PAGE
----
Very few issues plagued last week’s general election, but the Glynn County Board of Elections is getting little rest.

After counting the final provisional ballots on Friday, the board is gearing up for an election audit, a likely recount of the 2020 presidential election and two runoffs.

Election and Registration Supervisor Chris Channell said the board also is on the lookout for potential fraud. He’s aware of concerns about people entering from out of the state and registering before the Dec. 7 deadline to illegally vote in the Jan. 5, 2021, U.S. Senate runoff.

State law requires someone to live in the county in which they’re voting, but it does not require anyone to present proof of residency when registering to vote.

Channell said the board is limited by law in how it can deal with people who might attempt to do so.

“We’ll be able to tie that registration to a person, and if at a later time it’s determined that individual is not illegally registered in Glynn County, there’s a paper trail,” Channell said.

Christina Redden, assistant elections and registration supervisor, encouraged anyone who is concerned about the issue to contact their state representative about changing the law.

The January U.S. Senate runoff is not the only one this year, however. A state Public Safety Commission race must also be decided by runoff, this one scheduled for Dec. 1. Early voting in the December runoff will begin next Wednesday.

While preparing for the runoffs, elections officials must also handle an audit of the 2020 general election.

Glynn County officials certified the results of the general election last week and plan to begin a risk-limiting audit, or RLA, on Thursday morning. With a large enough representative sample of votes, an RLA can give high levels of confidence in the outcome of a given race. The higher the sample, the more accurate the audit.

In a statement last week, Georgia Secretary of State Brad Raffensperger said the state is aiming for a confidence level of over 90 percent.

The technique was refined and marketed to states by VotingWorks, a nonprofit focused on improving election security and efficiency.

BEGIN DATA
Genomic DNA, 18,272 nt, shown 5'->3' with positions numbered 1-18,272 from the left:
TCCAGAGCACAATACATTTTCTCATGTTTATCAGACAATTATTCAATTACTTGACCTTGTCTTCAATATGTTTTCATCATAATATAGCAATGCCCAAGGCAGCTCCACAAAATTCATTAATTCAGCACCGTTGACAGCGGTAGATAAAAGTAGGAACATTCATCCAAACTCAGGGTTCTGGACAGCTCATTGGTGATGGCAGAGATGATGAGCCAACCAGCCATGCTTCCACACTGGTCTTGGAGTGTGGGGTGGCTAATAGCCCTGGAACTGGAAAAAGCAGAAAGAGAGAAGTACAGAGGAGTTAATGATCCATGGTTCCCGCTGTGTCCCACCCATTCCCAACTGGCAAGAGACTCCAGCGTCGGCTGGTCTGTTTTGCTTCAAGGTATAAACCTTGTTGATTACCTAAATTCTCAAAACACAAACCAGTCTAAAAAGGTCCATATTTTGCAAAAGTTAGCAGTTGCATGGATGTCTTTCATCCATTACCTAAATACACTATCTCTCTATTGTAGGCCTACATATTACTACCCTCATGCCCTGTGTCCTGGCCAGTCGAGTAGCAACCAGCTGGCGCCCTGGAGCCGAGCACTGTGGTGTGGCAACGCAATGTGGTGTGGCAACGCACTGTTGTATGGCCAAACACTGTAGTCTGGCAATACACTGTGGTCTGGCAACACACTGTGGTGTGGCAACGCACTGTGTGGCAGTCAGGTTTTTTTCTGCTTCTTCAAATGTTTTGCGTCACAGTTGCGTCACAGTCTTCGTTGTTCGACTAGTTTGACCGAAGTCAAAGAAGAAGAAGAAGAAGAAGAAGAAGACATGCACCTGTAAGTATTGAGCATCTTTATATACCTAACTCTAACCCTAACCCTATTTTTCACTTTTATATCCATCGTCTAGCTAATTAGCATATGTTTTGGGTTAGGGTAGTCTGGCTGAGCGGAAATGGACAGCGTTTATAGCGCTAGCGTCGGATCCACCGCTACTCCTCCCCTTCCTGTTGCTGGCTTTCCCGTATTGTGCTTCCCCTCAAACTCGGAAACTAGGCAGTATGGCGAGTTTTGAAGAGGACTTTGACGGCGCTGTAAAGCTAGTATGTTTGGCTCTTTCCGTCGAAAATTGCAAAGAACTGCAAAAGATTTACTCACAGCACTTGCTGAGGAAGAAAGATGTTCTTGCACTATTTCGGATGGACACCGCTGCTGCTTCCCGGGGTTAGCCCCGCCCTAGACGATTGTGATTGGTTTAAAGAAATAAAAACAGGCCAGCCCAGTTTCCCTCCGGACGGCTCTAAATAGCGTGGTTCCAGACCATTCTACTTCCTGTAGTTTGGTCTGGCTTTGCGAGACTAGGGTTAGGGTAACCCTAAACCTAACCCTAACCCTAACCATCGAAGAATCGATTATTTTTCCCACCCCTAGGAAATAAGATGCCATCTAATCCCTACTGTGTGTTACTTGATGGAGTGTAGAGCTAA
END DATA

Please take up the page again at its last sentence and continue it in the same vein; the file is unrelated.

“Risk-limiting audits are going to confirm the outcome,” Ben Adida, VotingWorks executive director, said during a Tuesday press briefing. “Most elections go well and most issues don’t amount to anything that would change the winner.”

It can also reveal problems in the rest of the election process, he explained. It’s not like an IRS financial audit, Adida added, which are usually prompted by some error or illegality.

“The point of an RLA is exactly the opposite of that. We should do this as part of the hygiene in a good election process,” Adida said.

Ideally, Channell said the local board of elections would start the recount on Monday. The results of the statewide recount may not be available until the end of November, officials with the Secretary of State’s Office have said.

While the final tally in the presidential race might be close enough to warrant a recount, Glynn County leaned heavily Republican.

According to unofficial results from the Glynn County Board of Elections, 42,202 Glynn residents voted in the election, 68 percent of the county’s 61,952 registered voters.

In the race for president, Republican incumbent Donald Trump garnered 61 percent, or 25,616 votes, to Democratic candidate Joe Biden’s 38 percent, or 15,879 votes, according to uncertified figures from the board of elections.

Jo Jorgensen, a Libertarian, accrued 489 votes in the Golden Isles, or about 1 percent of the total.

A little over 200 voters did not make a choice in the race.

By area, around 36,682 people are registered to vote in the unincorporated areas of Glynn County, 9,327 in the city of Brunswick, 15,171 on St. Simons Island and 774 on Jekyll Island.

Of those, 23,935 county residents cast a ballot, 5,035 in Brunswick, 12,548 on St. Simons Island and 626 on Jekyll Island.

Early voting, both in-person and by mail, accounted for the overwhelming majority of all ballots. According to the unofficial figures, 35,098 voted before election day.

At the county’s three early voting locations, 24,797 cast their ballots while 10,301 voted by mail.

Trump held a strong lead everywhere but Brunswick. Among voters assigned to a precinct in the city limits, Trump received only 1,379 votes to Biden’s 3,553.

Conversely, in the unincorporated mainland, the incumbent took 15,402 votes to his challenger’s 8,155. St. Simons Island followed the trend, contributing 8,459 votes for Trump and 3,872 for Biden. On Jekyll, 341 voted Republican and 277 Democrat in the presidential race.

Republicans and Democrats were not the only ones taking part in the election. Jorgensen received 265 ballots from mainland voters, 91 in Brunswick, 128 on St. Simons Island and four on Jekyll Island.

Little changed in other federal races. U.S. Sen. David Perdue handily won a majority in Glynn County by pulling in 25,560 votes, close to 62 percent of the votes cast in the race. Jon Ossoff, the Democratic candidate for the seat, claimed 36 percent or 14,938 votes, and Libertarian Shane Hazel ended the night with just over 2 percent or 970 votes.

A very crowded U.S. Senate special election featuring more than 20 candidates also went more in Republicans’ favor than it did statewide. Democratic frontrunner Raphael Warnock took the lead, although not by enough to avoid a runoff, while Republicans Kelly Loeffler and Doug Collins trailed. Loeffler and Warnock made it to the runoff, which will be held in January.

In Glynn County, however, Loeffler took the lead with 29 percent of the vote or 11,810. Collins came in a close second at 25 percent or 10,293 votes. In third was Warnock, with 7,272 votes or 18 percent of the votes.

No other candidate took more than 8 percent of the votes in the race.

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